The study aims to confirm that obesity, RA and DCM are risk factors for arrhythmia and associated with electrophysiological remodelling manifest on 12-lead ECG, using large data repositories. The investigators will also perform electrocardiographic imaging (ECGi) to investigate and understand specific, and potentially reversible, conduction and repolarisation abnormalities conferring risk of arrhythmia in these cohorts using ECGi.

  1. Routine clinical biomarkers correlate with proarrhythmic 12-lead ECG parameters
  2. Adverse (proarrhythmic) electrophysiological remodelling can be quantified with ECGi
  3. Bariatric surgery reverses adverse electrophysiological remodelling in obesity
  4. Pharmacological therapy reverses adverse electrophysiological remodelling in RA
  5. TTNtv is associated with adverse electrophysiological remodelling in DCM

In-keeping with hypothesis 1, the study population will include participants from the UK biobank and Airwave Health Monitoring Study in which risk of arrhythmia will be defined. Participants in both data repositories provided informed consent for their data to be used for research.

With respect to hypotheses 2-5, the study will involve 3 distinct ECGi sub-studies, each in a well-defined cohort to identify specific, and potentially reversible, conduction and repolarisation abnormalities, and comparing the disease to healthy controls. These are:

i. Obesity (BMI >40) ii. RA iii. TTNtv-positive and -negative DCM

Condition Arrhythmia, Sudden Cardiac Death, Inflammation, adiposity, Obesity, Dilated cardiomyopathy, Dysrhythmia, cardiac arrhythmia, cardiac dysrhythmias, arrhythmias, cardiac arrhythmias, dysrhythmias, abnormal heart rhythms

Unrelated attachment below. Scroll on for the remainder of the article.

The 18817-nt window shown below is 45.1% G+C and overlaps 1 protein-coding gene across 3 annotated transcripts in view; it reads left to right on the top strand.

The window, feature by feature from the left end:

Treatment Electrocardiographic imaging
Clinical Study IdentifierNCT03910725
SponsorImperial College London
Last Modified on23 January 2021


Yes No Not Sure

Inclusion Criteria

Is your age between 18 yrs and 75 yrs?
Gender: Male or Female
Do you have any of these conditions: Obesity or Inflammation or Arrhythmia or Dilated cardiomyopathy or Sudden Cardiac Death or Dysrhythmia?
Do you have any of these conditions: Sudden Cardiac Death or abnormal heart rhythms or Obesity or Inflammation or cardiac dysrhythmias or cardiac arrhythmia or cardiac arrhythmias or arrh...?
patients with obesity (BMI>40) who will undergo stapled bariatric surgery
RA, prior to commencement of disease-modifying drugs
TTNtv-positive or -negative DCM
no known existing medical condition or health concerns i.e. healthy volunteers
aged 18 to 75 years, inclusive

Exclusion Criteria

aged under 18 or over 75 years
known HIV, hepatitis B & C or vCJD infection
unable to provide verbal or signed written informed consent
pregnancy or positive urinary pregnancy test